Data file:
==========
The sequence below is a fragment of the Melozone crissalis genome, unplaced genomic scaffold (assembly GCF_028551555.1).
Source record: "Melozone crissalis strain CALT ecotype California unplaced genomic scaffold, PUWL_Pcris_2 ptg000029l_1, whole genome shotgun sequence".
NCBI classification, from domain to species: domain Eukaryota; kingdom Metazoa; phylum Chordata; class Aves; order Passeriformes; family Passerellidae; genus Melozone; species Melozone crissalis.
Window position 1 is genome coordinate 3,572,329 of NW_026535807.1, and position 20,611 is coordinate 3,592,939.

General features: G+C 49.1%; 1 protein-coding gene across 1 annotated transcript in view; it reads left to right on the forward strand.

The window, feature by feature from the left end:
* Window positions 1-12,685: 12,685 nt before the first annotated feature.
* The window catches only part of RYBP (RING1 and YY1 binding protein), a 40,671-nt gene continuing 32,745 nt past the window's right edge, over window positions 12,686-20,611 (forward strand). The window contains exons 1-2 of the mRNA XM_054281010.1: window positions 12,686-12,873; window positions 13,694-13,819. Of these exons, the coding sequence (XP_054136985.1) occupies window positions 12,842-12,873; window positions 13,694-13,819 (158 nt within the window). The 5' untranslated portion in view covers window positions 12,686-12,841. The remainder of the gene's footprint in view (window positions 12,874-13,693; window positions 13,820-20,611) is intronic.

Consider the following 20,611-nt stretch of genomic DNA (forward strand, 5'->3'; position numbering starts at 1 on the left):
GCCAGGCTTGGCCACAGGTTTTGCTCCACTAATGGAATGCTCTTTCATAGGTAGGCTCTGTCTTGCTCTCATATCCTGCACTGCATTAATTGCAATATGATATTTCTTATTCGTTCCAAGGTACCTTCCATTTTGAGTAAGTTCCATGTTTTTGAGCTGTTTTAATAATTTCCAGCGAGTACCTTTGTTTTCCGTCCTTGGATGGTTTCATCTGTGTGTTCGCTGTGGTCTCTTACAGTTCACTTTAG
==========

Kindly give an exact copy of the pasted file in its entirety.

The sequence below is a fragment of the Melozone crissalis genome, unplaced genomic scaffold (assembly GCF_028551555.1).
Source record: "Melozone crissalis strain CALT ecotype California unplaced genomic scaffold, PUWL_Pcris_2 ptg000029l_1, whole genome shotgun sequence".
NCBI classification, from domain to species: domain Eukaryota; kingdom Metazoa; phylum Chordata; class Aves; order Passeriformes; family Passerellidae; genus Melozone; species Melozone crissalis.
Window position 1 is genome coordinate 3,572,329 of NW_026535807.1, and position 20,611 is coordinate 3,592,939.

General features: G+C 49.1%; 1 protein-coding gene across 1 annotated transcript in view; it reads left to right on the forward strand.

The window, feature by feature from the left end:
* Window positions 1-12,685: 12,685 nt before the first annotated feature.
* The window catches only part of RYBP (RING1 and YY1 binding protein), a 40,671-nt gene continuing 32,745 nt past the window's right edge, over window positions 12,686-20,611 (forward strand). The window contains exons 1-2 of the mRNA XM_054281010.1: window positions 12,686-12,873; window positions 13,694-13,819. Of these exons, the coding sequence (XP_054136985.1) occupies window positions 12,842-12,873; window positions 13,694-13,819 (158 nt within the window). The 5' untranslated portion in view covers window positions 12,686-12,841. The remainder of the gene's footprint in view (window positions 12,874-13,693; window positions 13,820-20,611) is intronic.

Consider the following 20,611-nt stretch of genomic DNA (forward strand, 5'->3'; position numbering starts at 1 on the left):
GCCAGGCTTGGCCACAGGTTTTGCTCCACTAATGGAATGCTCTTTCATAGGTAGGCTCTGTCTTGCTCTCATATCCTGCACTGCATTAATTGCAATATGATATTTCTTATTCGTTCCAAGGTACCTTCCATTTTGAGTAAGTTCCATGTTTTTGAGCTGTTTTAATAATTTCCAGCGAGTACCTTTGTTTTCCGTCCTTGGATGGTTTCATCTGTGTGTTCGCTGTGGTCTCTTACAGTTCACTTTAG